Volvo Construction Equipment (Volvo CE) presented its electric site solution and unveiled the new concept HX1 autonomous, battery electric, load carrier at the Xploration Forum in Eskilstuna, Sweden. The prototype machine is one element of an electric site research project that predicts up to a 95% reduction in carbon emissions and up to a 25% reduction in total cost of ownership. The project aims to electrify a transport stage in a quarry – from excavation to primary crushing and transport to secondary crushing. It involves developing new machines, work methods and site management systems.
In addition to a fleet of HX1s, other prototype machines that make up the electric site system include a hybrid wheel loader and a grid-connected excavator. New technology encompasses machine and fleet control systems and logistic solutions for electric machines in quarries.
“This research project is a step toward transforming the quarry and aggregates industry,” says Johan Sjöberg, technical specialist in site automation at Volvo CE. “By using electricity instead of diesel to power construction equipment in a quarry, we have the potential to deliver significant reductions in fuel consumption, CO2 emissions, environmental impact and cost-per-tonne. The electrification of construction equipment will produce cleaner, quieter and more efficient machines. This represents the future of our industry.”
Volvo CE has teamed up with its customer Skanska Sweden, the Swedish Energy Agency and two Swedish universities – Linköping University and Mälardalen University – to collaborate on the SEK 203 million project. The initiative is jointly funded: Volvo CE has invested SEK 129 million, the Swedish Energy Agency has provided SEK 65 million (it awarded SEK 59 million to Volvo CE, SEK 5 million to Linköping University and SEK 1 million to Mälardalen University) and Skanska Sweden has contributed SEK 9 million.
Volvo CE is coordinating the project and is in charge of developing the machines and systems. Skanska Sweden is providing logistical solutions, application relevance and job site knowledge. The Swedish Energy Agency – a government agency for national energy policy issues – is helping to fund the project and the universities are carrying out research. Three PhD students are looking at energy management for electric vehicles, safe and robust software controls and energy-optimized work cycle control.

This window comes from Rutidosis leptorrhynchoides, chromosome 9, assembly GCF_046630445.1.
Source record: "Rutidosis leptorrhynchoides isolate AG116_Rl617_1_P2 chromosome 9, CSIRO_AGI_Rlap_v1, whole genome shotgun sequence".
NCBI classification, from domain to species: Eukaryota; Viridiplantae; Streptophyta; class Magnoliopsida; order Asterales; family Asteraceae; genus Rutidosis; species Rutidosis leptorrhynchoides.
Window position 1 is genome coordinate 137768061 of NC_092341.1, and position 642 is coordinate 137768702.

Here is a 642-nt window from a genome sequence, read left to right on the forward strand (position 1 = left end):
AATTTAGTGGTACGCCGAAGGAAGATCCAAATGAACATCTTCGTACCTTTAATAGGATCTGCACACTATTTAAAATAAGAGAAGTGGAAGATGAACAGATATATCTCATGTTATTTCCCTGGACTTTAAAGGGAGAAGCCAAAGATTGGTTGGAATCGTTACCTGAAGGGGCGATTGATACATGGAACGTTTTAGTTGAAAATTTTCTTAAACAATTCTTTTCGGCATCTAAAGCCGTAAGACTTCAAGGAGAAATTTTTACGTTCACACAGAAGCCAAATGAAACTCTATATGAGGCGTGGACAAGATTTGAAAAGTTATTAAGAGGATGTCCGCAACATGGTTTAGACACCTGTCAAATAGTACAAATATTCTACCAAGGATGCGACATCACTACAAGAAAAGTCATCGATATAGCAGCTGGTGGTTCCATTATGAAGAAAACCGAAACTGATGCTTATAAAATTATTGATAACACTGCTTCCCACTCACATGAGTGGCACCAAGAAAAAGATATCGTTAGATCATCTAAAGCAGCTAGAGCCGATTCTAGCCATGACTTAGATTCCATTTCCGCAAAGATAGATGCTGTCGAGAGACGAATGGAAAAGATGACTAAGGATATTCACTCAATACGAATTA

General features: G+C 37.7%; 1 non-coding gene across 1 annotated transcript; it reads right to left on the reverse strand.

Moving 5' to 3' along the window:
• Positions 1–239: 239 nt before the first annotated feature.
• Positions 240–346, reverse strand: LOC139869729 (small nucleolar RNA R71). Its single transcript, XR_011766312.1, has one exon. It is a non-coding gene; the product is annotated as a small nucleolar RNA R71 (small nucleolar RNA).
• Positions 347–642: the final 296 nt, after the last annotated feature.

The project started in October 2015 and is due to be completed in late 2018. Volvo CE is currently developing and testing the technologies, concept and prototypes in-house. Skanska Sweden will incorporate the demonstration machines into its operations and test the electric site concept at a quarry in western Sweden, for 10 weeks at the end of 2018. After this, Volvo CE will examine the project results to see if the concept is viable for the industry. Currently, this work is just a research project, with no plans for industrialization at this stage.
“This type of cooperation between Volvo CE, its customers, governments and academia allows us to invest in new technologies and explore solutions that are both relevant for our customer base and address future challenges,” says Erik Uhlin, advanced engineering technical project leader at Volvo CE. “Each year, Volvo invests a substantial amount of money in emerging technologies, advanced engineering and product development. But without vital public funding and support from partners it would not be possible for research projects like this to go ahead.”